In our book “Why People Don’t Buy Things” we explain the 5 steps people go through in making a buying decision. Knowing where your prospect is in the decision process means the difference between success and failure. Oftentimes they’re stuck at the Do step and aren’t doing anything. The Do step is critical, whether you’re selling life insurance, alumni giving, water filters, or Listerine mouthwash. It’s the first step in the DREAM path.
Our research with over 50,000 consumers indicates that the best way to get people to Do something (ranked) is to: Create the fear, Re-create the pain, Focus on the real issue or Offer a new solution to an old problem. Take Listerine for example.
P&G virtually created the antiseptic mouthwash industry in 1935 with hard hitting ads using fear to motivate trial usage. Supposedly, a copywriter on the Listerine account uncovered the word “halitosis” to promote mouth washing with the product. Ads were directed to women with copy that promoted a new disease, “halitosis.”
“You never know if you have halitosis (unpleasant breath). That’s the insidious thing about it. But others do, and judge you accordingly. What does it matter if you are attractive and engaging if you commit the offense unpardonable? Who cares about your beauty and charm if between stands that insurmountable hurdle, halitosis (bad breath).” – 1935 Listerine ad
Sell the First Insurance Policy
If you’re trying to sell life insurance to a single, young professional who has never even thought about buying life insurance before, it will be a waste of time pitching your low cost. They’re still at the Do stage. They don’t care about price yet because they aren’t even in a buying mode. So you need to help them expand their thinking regarding reasons to consider insurance now…to Do something. One successful fear-oriented approach which life insurance salespeople use is to get the prospect to think into the future where they plan to have a family. They get them to expand their thinking and realize the eventual need for life insurance to ensure that their future family/children can pay for college should they die. Once they agree with this reason to buy, the agent might then explain how “now’s the time to start because the rates are so low at this young age.” The agent that sells the first policy will probably get over 50% of future life insurance policies.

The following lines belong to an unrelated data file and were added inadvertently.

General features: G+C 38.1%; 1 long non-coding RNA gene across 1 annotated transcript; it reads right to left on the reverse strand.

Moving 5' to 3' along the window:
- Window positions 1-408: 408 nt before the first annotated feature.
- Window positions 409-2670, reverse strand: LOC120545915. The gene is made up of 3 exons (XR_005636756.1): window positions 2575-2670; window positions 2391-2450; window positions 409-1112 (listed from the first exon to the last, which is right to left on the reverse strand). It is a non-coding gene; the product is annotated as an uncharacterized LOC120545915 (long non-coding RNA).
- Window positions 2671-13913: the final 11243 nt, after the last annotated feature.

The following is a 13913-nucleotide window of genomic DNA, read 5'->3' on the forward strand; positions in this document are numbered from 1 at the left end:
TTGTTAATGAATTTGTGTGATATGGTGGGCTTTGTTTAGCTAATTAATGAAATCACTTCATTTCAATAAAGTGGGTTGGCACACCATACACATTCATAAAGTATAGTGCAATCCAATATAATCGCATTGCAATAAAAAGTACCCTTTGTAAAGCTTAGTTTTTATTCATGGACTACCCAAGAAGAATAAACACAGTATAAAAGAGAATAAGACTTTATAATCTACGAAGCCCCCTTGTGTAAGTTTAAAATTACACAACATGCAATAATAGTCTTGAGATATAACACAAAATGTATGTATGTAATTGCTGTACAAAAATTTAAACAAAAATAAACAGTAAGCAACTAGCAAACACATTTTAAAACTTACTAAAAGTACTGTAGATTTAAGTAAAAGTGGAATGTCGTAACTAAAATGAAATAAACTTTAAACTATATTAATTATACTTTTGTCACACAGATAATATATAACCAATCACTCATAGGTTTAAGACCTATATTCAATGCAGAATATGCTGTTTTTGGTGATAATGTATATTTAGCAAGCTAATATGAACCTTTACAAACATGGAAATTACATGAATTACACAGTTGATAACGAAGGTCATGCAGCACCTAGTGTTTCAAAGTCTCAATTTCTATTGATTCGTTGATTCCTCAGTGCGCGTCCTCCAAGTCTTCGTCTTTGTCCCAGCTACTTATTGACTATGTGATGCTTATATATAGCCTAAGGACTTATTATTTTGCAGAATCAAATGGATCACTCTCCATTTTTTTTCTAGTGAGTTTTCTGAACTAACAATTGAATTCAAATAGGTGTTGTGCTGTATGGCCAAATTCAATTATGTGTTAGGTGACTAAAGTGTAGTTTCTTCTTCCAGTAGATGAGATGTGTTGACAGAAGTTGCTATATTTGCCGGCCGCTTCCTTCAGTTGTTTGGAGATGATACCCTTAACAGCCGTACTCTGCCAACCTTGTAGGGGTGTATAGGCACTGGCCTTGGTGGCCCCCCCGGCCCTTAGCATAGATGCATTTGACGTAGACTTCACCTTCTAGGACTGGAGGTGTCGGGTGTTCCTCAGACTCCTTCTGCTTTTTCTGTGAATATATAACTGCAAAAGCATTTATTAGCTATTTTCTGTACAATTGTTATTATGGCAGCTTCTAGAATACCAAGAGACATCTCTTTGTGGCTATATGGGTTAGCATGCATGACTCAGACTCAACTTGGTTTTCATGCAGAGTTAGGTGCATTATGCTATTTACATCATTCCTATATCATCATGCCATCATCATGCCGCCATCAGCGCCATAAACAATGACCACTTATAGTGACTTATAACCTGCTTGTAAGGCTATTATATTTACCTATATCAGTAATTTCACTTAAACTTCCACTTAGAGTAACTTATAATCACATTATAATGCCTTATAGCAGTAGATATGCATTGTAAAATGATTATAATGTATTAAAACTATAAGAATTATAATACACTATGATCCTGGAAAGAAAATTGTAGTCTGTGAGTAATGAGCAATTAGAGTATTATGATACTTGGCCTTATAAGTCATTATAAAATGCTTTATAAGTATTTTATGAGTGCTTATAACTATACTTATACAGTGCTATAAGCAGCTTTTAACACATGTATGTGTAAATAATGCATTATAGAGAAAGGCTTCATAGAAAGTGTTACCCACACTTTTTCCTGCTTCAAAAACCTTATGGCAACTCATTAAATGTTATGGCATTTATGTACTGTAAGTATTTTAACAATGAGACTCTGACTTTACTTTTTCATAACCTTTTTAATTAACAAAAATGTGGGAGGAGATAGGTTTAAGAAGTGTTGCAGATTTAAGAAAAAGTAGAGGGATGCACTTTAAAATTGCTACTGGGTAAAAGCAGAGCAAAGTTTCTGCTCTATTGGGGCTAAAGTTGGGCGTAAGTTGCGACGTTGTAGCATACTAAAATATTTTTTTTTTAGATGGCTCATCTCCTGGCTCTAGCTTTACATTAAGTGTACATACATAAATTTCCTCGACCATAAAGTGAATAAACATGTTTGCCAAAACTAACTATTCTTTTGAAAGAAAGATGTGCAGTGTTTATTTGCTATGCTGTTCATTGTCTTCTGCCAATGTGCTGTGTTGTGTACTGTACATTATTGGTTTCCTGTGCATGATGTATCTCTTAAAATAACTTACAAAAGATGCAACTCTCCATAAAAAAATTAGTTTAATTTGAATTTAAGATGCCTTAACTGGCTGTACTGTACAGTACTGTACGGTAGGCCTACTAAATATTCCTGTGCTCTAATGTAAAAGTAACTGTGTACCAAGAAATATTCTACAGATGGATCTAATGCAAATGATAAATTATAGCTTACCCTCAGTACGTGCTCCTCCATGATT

Get Alumni to Start Giving
If you’re in alumni development you know that the biggest challenge is to get donors started with their first gift, of any amount. If you’re trying to get young alumni or students to Start giving, one successful approach is to ask them to give back their school year ($20.12). It’s a nice ASK because giving to one’s school year FEELS good. It also implies that small gifts are important. DePaul University had increases in getting students to start giving, using this approach. Chances are that these students will continue to give annually providing DePaul does a good job at keeping on their “radar screens” with video clips, photos, news about successful alumni, and so forth. Another critical Do step in alumni giving is getting them to visit the campus. The likelihood of giving jumps over 40% among alumni who’ve been on campus recently.
Our experience with PUR Water Filters provides another good example of fear-based marketing.
Your Choice: Leaded vs. Unleaded Water
When we helped PUR water filters launch their patented filter the research revealed that FEAR was the strongest motivator to buy this patented filter. It solved a problem which many prospects didn’t even know existed: lead in the water. Unlike competitive brands, PUR removed 93% of lead. The ad they ran capitalized on this. As a result PUR was able to capture a leading market share in their key distribution channels in less than a year. P&G purchased them a few years later for big bucks.
“To Do Nothing Is to Decide” – Salada Tea Tag
I once wrote this tag line for Salada Tea tags. (It was inspired by a colleague I knew who could never make a decision.) So before you start marketing your product, service or institution, spend some time figuring out where your prospects are on the Decision Path. If you’re trying to “sell them” before they realize they have a need, it will probably prove to be a complete waste of time.